NEW DELHI: Hospitals across the capital continued to wilt under huge rush of dengue patients as an embattled Delhi Government directed all medical institutions to urgently increase bed capacity and employ more doctors and nurses to deal with the situation.
Chaos, unhygienic conditions and in some government hospitals, three patients were cramped on one bed due to unavailability of beds. A day after warning private hospitals of strict punitive action including cancellation of license if they refuse treatment to dengue patients, the government issued a "blanket order" empowering hospitals run by it to recruit more doctors and nursing staff.
As hospitals and nursing homes across Delhi were inundated with patients, Delhi Health Minister Satyendar Jain directed private hospitals to increase their bed capacity by 10-20 per cent as soon as possible to treat patients affected by the mosquito-borne disease. The Minister said more dengue testing kits are being procured and private hospitals have been asked not to charge more than Rs 600 for the test which is free in government facilities.
There were long queues at Out Patient Departments and 'fever clinics', opened to treat dengue patients at government-run hospitals. Currently, the total bed capacity of city hospitals is around 50,000 which include 10,000 beds in Delhi Government-run hospitals and 20,000 in private hospitals. The hospitals run by municipal corporations and Centre have a capacity of 10,000 beds each.
"Private hospitals have been asked to increase capacity by 10 to 20 per cent. Even a rise of 2,500 in the number of beds in private hospitals would be a big jump," Jain said, adding Government-run facilities have been ordered to increase beds by 1,000 by Sunday.
He said all the hospitals have been told to also use the beds exclusively kept for disasters. "A blanket order has been issued giving hospitals powers to buy more beds, employ more doctors, nurses and paramedic staff depending on their requirement. All arrangements have been made to ensure best possible treatment to dengue patients," he said.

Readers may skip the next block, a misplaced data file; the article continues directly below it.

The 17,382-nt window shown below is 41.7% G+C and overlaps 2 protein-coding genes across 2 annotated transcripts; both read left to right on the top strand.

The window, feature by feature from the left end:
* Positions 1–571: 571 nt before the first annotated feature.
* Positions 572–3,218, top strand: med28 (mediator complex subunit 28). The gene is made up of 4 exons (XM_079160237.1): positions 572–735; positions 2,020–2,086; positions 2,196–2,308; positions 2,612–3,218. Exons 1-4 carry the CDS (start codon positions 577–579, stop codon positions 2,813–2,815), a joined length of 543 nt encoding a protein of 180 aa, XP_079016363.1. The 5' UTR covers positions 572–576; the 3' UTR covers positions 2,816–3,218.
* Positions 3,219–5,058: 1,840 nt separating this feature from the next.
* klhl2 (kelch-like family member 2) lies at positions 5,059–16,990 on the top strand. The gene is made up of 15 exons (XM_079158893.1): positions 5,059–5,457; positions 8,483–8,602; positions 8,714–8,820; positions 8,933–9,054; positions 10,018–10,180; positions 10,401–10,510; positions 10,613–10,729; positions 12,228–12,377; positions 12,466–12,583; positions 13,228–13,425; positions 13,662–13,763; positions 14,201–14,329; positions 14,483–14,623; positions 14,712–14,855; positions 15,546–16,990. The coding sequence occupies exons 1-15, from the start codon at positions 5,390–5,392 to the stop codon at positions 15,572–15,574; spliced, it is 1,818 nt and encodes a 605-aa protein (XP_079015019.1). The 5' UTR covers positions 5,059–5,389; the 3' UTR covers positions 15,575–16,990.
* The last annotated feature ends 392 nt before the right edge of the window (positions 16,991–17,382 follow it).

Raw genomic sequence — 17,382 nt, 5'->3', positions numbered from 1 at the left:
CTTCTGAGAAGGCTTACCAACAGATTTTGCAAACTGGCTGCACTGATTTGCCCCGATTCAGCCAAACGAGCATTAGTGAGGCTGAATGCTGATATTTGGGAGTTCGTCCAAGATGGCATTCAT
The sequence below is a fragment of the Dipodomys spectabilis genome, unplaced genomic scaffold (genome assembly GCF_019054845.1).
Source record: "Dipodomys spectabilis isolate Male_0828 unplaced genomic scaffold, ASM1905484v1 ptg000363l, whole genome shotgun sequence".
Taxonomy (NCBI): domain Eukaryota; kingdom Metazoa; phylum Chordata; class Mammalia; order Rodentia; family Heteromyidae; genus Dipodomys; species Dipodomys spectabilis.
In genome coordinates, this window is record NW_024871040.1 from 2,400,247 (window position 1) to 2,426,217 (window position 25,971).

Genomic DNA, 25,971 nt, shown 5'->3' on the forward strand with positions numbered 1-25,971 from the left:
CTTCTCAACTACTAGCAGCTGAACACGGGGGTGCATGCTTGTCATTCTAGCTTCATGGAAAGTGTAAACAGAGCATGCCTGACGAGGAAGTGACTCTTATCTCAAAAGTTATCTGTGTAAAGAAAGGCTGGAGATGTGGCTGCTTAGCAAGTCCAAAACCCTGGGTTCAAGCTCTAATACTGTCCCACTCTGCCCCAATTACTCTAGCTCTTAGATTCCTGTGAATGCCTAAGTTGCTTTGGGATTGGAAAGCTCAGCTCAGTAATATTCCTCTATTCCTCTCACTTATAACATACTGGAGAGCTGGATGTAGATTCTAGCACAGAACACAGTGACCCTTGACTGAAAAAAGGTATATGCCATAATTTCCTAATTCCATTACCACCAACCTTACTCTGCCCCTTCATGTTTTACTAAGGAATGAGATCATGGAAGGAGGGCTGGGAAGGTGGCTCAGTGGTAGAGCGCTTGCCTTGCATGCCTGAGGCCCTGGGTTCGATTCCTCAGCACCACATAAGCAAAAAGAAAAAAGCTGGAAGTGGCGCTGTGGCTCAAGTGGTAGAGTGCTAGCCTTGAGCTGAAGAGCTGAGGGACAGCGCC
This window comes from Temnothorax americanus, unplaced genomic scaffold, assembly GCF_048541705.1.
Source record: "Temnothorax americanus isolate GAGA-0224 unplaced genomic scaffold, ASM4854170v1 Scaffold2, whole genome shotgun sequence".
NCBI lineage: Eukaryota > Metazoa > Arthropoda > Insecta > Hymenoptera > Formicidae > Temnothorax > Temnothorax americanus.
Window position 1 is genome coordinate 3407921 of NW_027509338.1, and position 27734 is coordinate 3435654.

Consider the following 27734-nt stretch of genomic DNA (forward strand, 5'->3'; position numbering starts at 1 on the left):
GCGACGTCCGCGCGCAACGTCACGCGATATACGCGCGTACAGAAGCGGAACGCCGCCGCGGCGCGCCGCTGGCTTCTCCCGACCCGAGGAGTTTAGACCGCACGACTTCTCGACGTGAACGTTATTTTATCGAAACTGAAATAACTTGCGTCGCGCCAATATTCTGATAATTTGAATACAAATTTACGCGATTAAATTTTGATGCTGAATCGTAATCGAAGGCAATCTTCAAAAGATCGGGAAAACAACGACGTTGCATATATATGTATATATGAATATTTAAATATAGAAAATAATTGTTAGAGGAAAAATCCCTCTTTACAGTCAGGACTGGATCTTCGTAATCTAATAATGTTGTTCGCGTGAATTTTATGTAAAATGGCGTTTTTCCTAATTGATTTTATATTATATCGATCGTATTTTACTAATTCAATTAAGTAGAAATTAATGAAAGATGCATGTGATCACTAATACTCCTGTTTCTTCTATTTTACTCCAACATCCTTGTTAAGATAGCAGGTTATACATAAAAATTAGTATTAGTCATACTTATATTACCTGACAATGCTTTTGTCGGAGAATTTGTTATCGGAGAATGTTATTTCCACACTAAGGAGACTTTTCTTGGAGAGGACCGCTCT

So far 11 people have died of dengue and over 1,900 have been affected by it. There has been widespread outrage in the city after Avinash Rout, a 7-year-old, and 6-year-old Aman Sharma died of dengue last week after allegedly being denied treatment by private hospitals. Avinash's parents committed suicide following his death. Insisting that government will not tolerate refusal of treatment by private hospitals, Jain said they must stabilise the affected persons and make necessary arrangements if there was no availability of bed.
Meanwhile, the Indian Medical Association (IMA) said the present serotype of dengue virus is "less fatal" compared to the one in 2013 and appealed to people not to panic or force doctors to admit patients unless in urgent cases. IMA's Secretary General K K Aggarwal said only severe dengue cases need admission and most of the cases can be managed at the Out Patient Departments.
"There is no need of platelets transfusion unless a patient has active bleed and count of less than 10,000. Platelets counts by machine readings are not reliable and can have an error of upto 40,000. The reliable test is haematocrit and not platelet count. "Do not fill beds with patients not requiring admission. Make beds available for severe dengue cases," Aggarwal said.
The Delhi Health Minister also said patients should leave it to the doctors whether they need admission in hospital or not. "People are in panic and government is responding to the situation effectively. I appeal to people not to go for self medication and consult doctors if they have fever," he said, claiming there was no "dengue epidemic" in the city.
Asked whether Centre was unhappy with the Delhi government's handling of dengue crisis, Jain said Union Health Minister J P Nadda has praised the city government for the way it is tackling the situation. "I had spoken to him. There is no question of the Centre being unhappy. In fact they have praised our work," said Jain.
Yesterday, Chief Minister Arvind Kejriwal had said his government was mulling bringing a law to enable temporary takeover of private hospitals during emergencies. The AAP government had also announced 1031 as dengue helpline yesterday to help people in getting treatment and answer their queries relating to the disease.
The Delhi Cabinet held an emergency meeting last evening which reviewed the deteriorating situation. It also explored various options to ensure that private hospitals do not refuse to admit dengue patients.
As a precautionary measure, Delhi government has directed all schools to ensure that children come to school dressed in full sleeves shirts, trousers and salwar kameez for the next one month as a preventive measure to avoid mosquito bites.